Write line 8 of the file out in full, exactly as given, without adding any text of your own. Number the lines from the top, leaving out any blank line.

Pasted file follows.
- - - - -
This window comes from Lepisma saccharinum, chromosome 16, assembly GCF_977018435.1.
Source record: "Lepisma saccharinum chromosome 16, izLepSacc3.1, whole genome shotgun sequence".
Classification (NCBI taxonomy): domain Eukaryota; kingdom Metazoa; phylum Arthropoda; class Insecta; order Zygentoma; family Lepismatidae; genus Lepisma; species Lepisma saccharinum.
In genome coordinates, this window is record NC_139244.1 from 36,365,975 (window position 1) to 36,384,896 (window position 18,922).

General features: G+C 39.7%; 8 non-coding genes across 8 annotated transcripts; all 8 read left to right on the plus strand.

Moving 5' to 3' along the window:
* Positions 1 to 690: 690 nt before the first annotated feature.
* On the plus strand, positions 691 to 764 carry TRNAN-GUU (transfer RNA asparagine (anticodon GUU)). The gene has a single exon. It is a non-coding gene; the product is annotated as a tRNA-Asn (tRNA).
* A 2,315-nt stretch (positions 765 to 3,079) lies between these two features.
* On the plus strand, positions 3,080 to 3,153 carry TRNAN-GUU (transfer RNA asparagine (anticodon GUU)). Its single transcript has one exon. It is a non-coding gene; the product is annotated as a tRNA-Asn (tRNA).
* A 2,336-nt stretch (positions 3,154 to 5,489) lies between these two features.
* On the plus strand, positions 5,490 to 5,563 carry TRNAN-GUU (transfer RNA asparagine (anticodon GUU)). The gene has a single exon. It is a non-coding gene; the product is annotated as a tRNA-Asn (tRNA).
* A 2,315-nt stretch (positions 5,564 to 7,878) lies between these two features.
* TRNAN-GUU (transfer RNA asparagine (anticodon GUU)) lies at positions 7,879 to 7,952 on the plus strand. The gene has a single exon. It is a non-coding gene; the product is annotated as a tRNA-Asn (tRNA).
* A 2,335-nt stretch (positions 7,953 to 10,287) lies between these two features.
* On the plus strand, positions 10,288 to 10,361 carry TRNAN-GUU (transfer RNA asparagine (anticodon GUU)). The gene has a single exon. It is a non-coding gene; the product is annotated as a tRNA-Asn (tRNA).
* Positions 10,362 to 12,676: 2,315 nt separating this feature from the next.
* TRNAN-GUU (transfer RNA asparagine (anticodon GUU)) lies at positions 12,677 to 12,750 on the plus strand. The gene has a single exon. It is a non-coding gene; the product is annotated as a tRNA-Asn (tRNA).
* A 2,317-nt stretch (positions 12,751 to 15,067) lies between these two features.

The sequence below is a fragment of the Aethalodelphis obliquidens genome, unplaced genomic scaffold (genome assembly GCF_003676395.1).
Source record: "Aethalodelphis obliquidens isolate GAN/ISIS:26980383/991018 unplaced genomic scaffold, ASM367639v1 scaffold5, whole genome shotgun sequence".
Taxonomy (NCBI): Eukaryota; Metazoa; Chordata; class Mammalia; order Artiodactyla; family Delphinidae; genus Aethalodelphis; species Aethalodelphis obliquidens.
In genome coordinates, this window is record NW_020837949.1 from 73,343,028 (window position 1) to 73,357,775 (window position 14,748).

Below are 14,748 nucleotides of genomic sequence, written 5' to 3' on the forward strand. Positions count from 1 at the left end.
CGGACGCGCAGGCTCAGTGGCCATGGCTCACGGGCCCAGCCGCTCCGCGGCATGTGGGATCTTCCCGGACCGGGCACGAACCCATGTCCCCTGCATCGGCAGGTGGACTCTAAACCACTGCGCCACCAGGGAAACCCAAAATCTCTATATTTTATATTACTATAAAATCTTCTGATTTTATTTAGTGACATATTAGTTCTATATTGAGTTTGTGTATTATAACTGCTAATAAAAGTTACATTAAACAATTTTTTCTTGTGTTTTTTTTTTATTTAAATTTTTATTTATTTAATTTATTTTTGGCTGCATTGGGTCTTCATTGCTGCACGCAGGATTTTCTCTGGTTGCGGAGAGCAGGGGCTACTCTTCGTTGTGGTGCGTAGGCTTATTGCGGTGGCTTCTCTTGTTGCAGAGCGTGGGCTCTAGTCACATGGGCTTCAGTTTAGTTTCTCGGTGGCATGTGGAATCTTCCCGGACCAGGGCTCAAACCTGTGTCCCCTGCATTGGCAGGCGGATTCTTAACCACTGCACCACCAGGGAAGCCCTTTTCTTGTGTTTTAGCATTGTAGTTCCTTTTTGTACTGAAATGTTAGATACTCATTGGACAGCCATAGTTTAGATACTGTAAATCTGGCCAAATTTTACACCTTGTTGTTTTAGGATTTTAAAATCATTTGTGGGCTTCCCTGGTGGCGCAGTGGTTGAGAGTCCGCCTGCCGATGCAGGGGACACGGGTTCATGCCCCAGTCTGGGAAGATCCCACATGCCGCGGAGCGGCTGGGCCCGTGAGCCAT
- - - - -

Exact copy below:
* On the plus strand, positions 691 to 764 carry TRNAN-GUU (transfer RNA asparagine (anticodon GUU)). The gene has a single exon. It is a non-coding gene; the product is annotated as a tRNA-Asn (tRNA).